Usually, this malware spies on users through the computer’s camera, captures images of what’s displayed on the screen at varying quality and logs key strokes. The malware can also run commands in the background, and even kill the malware’s process altogether, likely in an effort to avoid detection. A second version called FruitFly 2 subsequently appeared. Researchers determined that FruitFly existed before 2014.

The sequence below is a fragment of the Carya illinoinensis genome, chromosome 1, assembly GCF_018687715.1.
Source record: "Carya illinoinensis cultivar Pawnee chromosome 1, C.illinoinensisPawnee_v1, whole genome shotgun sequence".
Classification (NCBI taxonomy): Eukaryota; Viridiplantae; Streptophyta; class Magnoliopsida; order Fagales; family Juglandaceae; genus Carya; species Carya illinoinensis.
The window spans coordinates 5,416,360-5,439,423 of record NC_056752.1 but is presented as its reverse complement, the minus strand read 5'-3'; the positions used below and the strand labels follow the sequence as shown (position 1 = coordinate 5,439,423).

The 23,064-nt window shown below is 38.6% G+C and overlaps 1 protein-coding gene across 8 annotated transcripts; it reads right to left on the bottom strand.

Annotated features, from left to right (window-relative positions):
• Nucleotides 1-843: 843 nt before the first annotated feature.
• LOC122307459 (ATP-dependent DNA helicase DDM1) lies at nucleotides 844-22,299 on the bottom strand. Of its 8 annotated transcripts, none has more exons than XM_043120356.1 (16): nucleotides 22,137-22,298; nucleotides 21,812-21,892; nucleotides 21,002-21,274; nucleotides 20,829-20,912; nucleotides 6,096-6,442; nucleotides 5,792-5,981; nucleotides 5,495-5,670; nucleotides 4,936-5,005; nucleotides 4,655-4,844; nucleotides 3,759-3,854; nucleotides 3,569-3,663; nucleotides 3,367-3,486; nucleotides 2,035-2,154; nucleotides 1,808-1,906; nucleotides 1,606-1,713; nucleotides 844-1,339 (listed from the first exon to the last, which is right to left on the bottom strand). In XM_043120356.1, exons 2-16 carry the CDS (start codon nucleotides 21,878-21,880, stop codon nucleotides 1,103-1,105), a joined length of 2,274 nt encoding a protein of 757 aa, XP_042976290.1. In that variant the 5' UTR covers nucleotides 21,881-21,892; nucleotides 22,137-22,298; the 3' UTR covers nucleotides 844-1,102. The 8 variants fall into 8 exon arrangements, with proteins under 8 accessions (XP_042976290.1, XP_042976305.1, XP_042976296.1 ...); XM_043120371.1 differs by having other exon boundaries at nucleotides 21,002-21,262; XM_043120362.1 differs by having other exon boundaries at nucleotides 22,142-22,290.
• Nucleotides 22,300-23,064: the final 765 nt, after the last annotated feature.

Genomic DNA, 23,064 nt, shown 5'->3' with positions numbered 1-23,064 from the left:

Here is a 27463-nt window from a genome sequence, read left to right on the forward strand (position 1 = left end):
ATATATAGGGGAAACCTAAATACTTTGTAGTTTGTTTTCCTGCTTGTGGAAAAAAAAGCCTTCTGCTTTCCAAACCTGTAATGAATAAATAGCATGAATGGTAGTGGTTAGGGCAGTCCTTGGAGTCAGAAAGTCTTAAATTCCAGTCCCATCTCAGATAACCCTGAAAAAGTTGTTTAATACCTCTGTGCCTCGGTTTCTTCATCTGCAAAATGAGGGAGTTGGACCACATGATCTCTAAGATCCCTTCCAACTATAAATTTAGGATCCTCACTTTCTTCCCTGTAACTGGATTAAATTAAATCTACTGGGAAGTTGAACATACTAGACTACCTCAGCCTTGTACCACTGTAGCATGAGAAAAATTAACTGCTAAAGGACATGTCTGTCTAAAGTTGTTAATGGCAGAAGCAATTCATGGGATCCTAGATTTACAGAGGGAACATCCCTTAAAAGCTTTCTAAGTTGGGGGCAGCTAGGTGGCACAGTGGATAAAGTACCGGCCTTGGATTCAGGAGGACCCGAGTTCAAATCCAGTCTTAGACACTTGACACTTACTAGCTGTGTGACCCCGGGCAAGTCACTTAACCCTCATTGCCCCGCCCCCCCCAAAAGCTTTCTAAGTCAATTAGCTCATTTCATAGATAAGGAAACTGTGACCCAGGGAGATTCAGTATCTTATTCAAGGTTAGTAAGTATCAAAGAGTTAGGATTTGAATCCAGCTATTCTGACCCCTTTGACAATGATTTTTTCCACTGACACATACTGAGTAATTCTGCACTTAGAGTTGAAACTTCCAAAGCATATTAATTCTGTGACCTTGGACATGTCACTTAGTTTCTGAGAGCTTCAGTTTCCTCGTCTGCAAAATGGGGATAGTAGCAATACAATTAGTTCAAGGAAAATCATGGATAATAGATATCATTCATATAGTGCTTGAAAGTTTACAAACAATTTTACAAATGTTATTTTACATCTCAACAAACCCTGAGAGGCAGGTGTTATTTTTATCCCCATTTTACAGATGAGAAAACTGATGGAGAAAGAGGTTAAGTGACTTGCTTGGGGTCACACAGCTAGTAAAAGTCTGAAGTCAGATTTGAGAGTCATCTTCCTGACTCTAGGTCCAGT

In a such long time it was not discovered and even now it’s unknown who is behind it or how it got on computers. In fact, it was described as “unlike anything seen before.” As 90 percent of the victims were in the US, with no obvious connection between the users National law enforcement including the FBI were alerted about the malware. A former NSA analyst, ruled out the possibility of a nationstate hacker who targets users to intercept data for cyberespionage. For the instant it was not identified any action to make money with the stolen data. Apple released security patches for Fruitfly but many variants of malware exist. A pesentation will be made Wednesday at the Black Hat conference in Las Vegas.